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‘The Spy Who Came in From the Cold’ by John Le Carre was first published in 1963. The novel is set during this interesting, tense and dangerous point in time when the Cold War was at its peak. The central character is a British spy named Alec Leamus. He is an unusual choice for a secret agent because unlike those of the James Bond genre he is not interested in fast cars, beautiful women and hi-tech gadgets. He is good at his job and seems to enjoy what he is doing. Le Carre tells the story of how Leamus rejected the cruel ‘ends justify the means’ style of espionage and eventually ‘came in from the cold’.
The plot, although seemingly quite simple, has a large and complicated twist in its core that can confuse the reader. The novel begins by introducing Alec Leamus and tells how his entire spy ring was eliminated one by one. After Leamus’ best spy, Karl Riemeck, is shot dead, Control (the leader of the British Spy Organisation) summons Leamus to his office. Here Leamus is given details of a new mission the objective of which is to get rid of a top East German spy called Hans-Dieter Mundt. In the book Mundt is described as having a, “… Blank, hard face. ”
Hans-Dieter Mundt is 42 years old and although he is not a man of morals or religious beliefs he does have a passionate hatred for Jews, which is probably the reason why he was a Nazi party member before he joined the East German Spies. The East German Spy Organisation is related to the Communist Party and this means Mundt is able to continue following his extremist views and put his skills to work in espionage at the same time. After the meeting with Control Leamus acts the part of a man in decline. After “leaving” the spy service he becomes an alcoholic and generally a man with a chip on his shoulder.
He is provided with a job in a library, which is where he meets a young Communist Party member by the name of Liz Gold. Liz is between 22 and 23 years of age and portrayed as being; “… Tall, ungainly and with a long waist and long legs. ” As well as; “… Somewhere between plainness and beauty. ” After spending a considerable amount of time together Liz and Leamus become lovers, unaware of exactly how well this fits in with Control’s plans. Soon after the relationship begins Leamus is struck down by an illness and Liz tenderly nursed him back to health.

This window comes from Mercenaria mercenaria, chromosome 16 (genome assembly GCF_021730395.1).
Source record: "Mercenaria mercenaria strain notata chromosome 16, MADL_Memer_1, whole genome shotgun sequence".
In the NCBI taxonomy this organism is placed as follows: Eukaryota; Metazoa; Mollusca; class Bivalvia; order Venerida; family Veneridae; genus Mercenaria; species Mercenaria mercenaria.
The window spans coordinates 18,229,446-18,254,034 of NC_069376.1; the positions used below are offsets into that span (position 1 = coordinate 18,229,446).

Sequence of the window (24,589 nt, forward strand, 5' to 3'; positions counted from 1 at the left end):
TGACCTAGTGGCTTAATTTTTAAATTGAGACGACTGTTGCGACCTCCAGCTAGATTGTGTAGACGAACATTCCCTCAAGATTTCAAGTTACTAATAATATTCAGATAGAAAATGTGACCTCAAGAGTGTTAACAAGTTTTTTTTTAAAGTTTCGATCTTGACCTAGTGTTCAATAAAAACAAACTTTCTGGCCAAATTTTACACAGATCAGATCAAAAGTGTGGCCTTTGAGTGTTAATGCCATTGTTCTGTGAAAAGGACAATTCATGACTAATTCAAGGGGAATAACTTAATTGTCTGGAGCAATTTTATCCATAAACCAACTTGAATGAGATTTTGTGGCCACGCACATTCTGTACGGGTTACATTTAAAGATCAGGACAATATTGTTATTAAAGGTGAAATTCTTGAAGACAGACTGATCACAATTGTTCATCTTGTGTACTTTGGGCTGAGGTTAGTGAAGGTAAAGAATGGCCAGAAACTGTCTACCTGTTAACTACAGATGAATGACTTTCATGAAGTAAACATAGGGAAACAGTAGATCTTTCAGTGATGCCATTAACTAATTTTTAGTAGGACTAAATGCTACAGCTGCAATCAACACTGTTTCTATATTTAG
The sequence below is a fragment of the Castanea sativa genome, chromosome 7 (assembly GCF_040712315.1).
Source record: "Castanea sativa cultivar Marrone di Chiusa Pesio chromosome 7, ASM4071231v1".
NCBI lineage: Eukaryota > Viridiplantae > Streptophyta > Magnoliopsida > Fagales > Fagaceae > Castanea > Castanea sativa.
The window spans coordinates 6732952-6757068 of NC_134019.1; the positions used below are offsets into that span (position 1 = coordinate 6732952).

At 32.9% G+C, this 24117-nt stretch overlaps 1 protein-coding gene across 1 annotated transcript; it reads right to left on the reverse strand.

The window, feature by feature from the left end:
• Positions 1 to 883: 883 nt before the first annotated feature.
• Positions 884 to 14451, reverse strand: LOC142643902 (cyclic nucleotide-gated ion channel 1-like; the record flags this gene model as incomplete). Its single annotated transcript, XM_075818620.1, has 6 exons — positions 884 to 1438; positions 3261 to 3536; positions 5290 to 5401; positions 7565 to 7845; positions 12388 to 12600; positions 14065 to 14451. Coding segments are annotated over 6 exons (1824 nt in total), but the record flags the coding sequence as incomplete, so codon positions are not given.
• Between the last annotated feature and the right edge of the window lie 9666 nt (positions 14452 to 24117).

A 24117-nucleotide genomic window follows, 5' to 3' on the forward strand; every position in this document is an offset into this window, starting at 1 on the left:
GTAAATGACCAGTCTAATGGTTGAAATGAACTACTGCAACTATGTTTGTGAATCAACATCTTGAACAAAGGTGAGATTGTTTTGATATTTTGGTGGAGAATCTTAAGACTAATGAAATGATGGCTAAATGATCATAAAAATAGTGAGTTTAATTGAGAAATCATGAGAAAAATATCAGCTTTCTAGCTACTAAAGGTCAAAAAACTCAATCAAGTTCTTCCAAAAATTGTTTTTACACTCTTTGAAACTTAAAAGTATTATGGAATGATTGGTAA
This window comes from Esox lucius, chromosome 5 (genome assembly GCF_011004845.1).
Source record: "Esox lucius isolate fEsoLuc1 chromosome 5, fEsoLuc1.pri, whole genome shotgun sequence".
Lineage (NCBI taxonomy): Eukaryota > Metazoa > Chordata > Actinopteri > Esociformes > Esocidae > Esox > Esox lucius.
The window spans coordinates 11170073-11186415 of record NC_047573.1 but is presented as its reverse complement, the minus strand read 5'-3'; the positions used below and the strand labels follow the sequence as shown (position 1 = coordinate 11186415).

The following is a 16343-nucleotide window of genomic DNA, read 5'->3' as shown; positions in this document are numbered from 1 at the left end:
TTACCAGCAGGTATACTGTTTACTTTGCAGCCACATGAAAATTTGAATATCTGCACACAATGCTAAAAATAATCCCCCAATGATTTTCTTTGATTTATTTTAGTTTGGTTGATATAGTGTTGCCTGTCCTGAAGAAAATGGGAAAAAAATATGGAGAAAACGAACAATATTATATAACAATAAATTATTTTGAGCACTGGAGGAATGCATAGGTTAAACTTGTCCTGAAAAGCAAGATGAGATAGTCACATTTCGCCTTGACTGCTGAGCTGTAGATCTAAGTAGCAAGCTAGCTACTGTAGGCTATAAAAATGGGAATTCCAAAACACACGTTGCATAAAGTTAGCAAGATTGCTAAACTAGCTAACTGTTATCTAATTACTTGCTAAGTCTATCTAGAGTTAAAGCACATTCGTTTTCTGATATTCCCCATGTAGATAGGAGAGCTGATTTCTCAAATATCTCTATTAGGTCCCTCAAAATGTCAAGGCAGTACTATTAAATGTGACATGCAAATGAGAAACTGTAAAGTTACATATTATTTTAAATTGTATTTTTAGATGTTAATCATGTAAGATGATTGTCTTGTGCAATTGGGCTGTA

Almost immediately after his recovery Leamus is sent to prison for punching a greengrocer who wouldn’t allow him to buy goods on credit. During the four months Leamus spends in prison he proves that he is more than capable of looking after himself, engaging in a fight with one of the inmates. After his release from prison Leamus is contacted by a man named Ashe (a fellow spy). After this meeting Leamus moves to people further up the chain of command in the spy ring. Next he meets Kiever, a man who organises a journey to Holland where Leamus is to meet an East German spy by the name of Fiedler.
Fiedler is a kindly Jew who works alongside Hans-Dieter Mundt for East Germany but suspects Mundt of being a traitor, He believes that Mundt is actually double-crossing East Germany and working as a mole for the British spies. Although Fiedler is not afraid of his partner Mundt’s loathing of Jews upsets him. Fiedler is desperate to be the one to capture Mundt and reveal that he is a traitor. The reader may feel that Fiedler wishes to do this for some sort of personal satisfaction or glory but it is because he believes in the cause.
Fiedler is a very philosophical man and like to find out why people believe in different things, whilst talking to Leamus he once asked about religious believers; “… If they do not know what they want How can they be so sure they’re right? ” When Fiedler initially meets Leamus the latter is interviewed for nearly two whole days. He is asked questions about numerous spy operations the British have carried out with special emphasis placed on ‘Operation Rolling Stone’. This was the code name given to the process used to give secret payments to a spy whose identity was unknown to Leamus.